Mary Hartman, Mary Hartman
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|Mary Hartman, Mary Hartman|
DVD box cover
|Also known as||Forever Fernwood|
|Created by||Jerry Adelman
Daniel Gregory Browne
Mary Kay Place
|Country of origin||United States|
|No. of seasons||2|
|No. of episodes||455 (325 as Mary Hartman, Mary Hartman, and 130 as Forever Fernwood)|
|Running time||23 minutes|
|Original run||January 6, 1976– May 10, 1977|
Mary Hartman, Mary Hartman is an American soap opera parody that aired in daily (weekday) syndication from January 1976 to May 1977. The series was produced by Norman Lear, directed by Joan Darling and Jim Drake, and starred Louise Lasser. The series writers were Gail Parent and Ann Marcus.
The show's title was the eponymous character's name stated twice, because Lear and the writers believed that everything that was said on a soap opera was said twice.
- Louise Lasser, Mary Hartman (nee Shumway) - The show's titular character.
- Greg Mullavey, Tom Hartman - Mary's unfaithful husband and Heather's father.
- Dody Goodman, Mrs. Martha Shumway (nee Larkin) - Mary's often daffy mother, known for talking to her plants.
- Mary Kay Place, Loretta Haggers (nee McCandless) - Mary's best friend and neighbor, a wanna-be country singer.
- Graham Jarvis, Charlie "Baby Boy" Haggers - Loretta's much older husband and Tom Hartman's best friend.
- Debralee Scott, Cathy Shumway, Mary's maneater sister.
- Philip Bruns (and for a few episodes, Tab Hunter), George Shumway, Martha's husband and Mary and Cathy's father. He worked at an Automobile assembly plant along with Tom and Charlie.
- Victor Kilian, Grandpa Raymond Larkin, Martha's father, who was eventually revealed to be the "Fernwood Flasher".
- Claudia Lamb, Heather Hartman, Tom and Mary's troubled daughter, who had, unfortunately, witnessed the massacre of the Lombardi family (including their goats and chickens).
- Salome Jens, Mae Olinski, Tom's co-worker at the assembly plant (she was the payroll officer), with whom he had an affair.
- Bruce Solomon, Sgt. Dennis Foley, a Fernwood police officer who liked Mary, whom she eventually ran off with. (see Forever Fernwood, below)
- Martin Mull, both wife-beater, Garth Gimble, and, after Garth's death, his twin brother, talk show host, Barth Gimble.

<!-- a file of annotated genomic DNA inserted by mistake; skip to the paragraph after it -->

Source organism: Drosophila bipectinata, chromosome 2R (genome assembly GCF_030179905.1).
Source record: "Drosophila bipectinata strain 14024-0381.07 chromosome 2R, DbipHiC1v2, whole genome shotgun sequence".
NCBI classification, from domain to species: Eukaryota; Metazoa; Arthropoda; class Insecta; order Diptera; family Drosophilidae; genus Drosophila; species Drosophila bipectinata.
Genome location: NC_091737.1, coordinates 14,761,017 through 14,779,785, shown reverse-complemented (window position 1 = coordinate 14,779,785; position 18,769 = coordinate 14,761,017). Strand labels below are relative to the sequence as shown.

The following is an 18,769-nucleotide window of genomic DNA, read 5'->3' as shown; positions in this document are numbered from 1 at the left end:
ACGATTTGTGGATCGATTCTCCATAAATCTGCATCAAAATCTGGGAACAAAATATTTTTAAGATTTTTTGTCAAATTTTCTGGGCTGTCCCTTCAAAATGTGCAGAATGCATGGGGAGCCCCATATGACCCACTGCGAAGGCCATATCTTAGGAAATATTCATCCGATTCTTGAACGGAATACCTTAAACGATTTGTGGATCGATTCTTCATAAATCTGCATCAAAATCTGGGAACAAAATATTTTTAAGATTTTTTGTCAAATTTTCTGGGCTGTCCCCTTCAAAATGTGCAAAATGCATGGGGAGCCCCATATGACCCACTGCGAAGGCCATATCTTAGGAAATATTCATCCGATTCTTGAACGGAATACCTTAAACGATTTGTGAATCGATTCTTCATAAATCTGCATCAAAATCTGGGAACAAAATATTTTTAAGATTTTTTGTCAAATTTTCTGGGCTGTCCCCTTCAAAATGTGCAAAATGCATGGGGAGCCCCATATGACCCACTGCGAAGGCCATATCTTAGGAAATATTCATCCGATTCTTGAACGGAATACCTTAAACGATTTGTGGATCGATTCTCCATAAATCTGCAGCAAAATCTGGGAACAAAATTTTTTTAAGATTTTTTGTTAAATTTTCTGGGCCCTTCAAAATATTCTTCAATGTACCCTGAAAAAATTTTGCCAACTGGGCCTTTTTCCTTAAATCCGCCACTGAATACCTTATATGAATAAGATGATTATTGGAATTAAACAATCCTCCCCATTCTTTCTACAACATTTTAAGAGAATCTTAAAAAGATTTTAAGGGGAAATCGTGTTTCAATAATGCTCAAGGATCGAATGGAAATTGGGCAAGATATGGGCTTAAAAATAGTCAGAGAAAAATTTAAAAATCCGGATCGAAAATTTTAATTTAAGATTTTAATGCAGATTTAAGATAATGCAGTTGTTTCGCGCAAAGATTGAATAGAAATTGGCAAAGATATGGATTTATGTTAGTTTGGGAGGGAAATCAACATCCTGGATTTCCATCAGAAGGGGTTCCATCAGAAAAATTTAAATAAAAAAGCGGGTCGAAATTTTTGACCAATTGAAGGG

- Norman Alden, Coach Leroy Fedders, Tom's former High School coach. He died drowning in Mary's Chicken soup.
- Reva Rose, Blanche Fedders, Coach Fedders' constantly protesting and militant wife.
- Susan Browning, Garth's wife, Pat, the target of his abuse.
- Sparky Marcus, Jimmy Joe Jeeter, child evangelist, who perished when a TV set fell into the bathtub electrocuting him.
- Dabney Coleman, Merle Jeeter, Fernwood's slightly devious mayor and Jimmy Joe's father.
- Marian Mercer, Wanda Rittenhouse Jeeter, a widow of a city commissioner, and a former sanitarium mate of Mary's who became Jeeter's second wife while also carrying on a bisexual relationship with their maid, Lila.
- Gloria DeHaven, CB radio aficionado Annie "Tippytoes" Wylie, a bisexual who also had an affair with Tom Hartman.
- Orson Bean, Reverend Brim, one of Fernwood's clergymen, mainly in Forever Fernwood.
- George Furth, Reverend Harold Standfast, who helped Mary through the Davey Jessup hostage crisis (He had to swear on a stack of bibles to have Mary released but only did so, after being threatened with the exposure of an extramarital affair he had with Florence Baedecker, the choir mistress of his church).
- Mary Carver, Christine Standfast, Reverend Standfast's wife, who knew all about her husband's extramarital affair.
- Rose Gregorio, Florence Baedecker, the choir mistress of Reverend Standfast's church, who was involved in an affair with the reverend, whom she called Bunny.
- Shelley Fabares. Eleanor Major, a woman who Tom Hartman fell in love with, after Mary left him and Heather for Sgt. Foley.
- Will Seltzer, Davey Jessup, the murderer of the Lombardi Family (and their eight goats and two chickens), who held Mary and Sgt. Foley hostage. Before that, he had held Mary's daughter, Heather and her best friend, Trudy Weathersby, hostage.
- Doris Roberts, Dorelda Doremus, a faith healer.
- Michael Lembeck, Clete Meizenheimer, television news reporter for Fernwood's local television station.
- Andrew Rubin, Jesus Jarerra, Clete Meizenheimer's co-reporter.
- Archie Hahn, Harold Clemens, a reporter for the town's newspaper, the Fernwood Courier.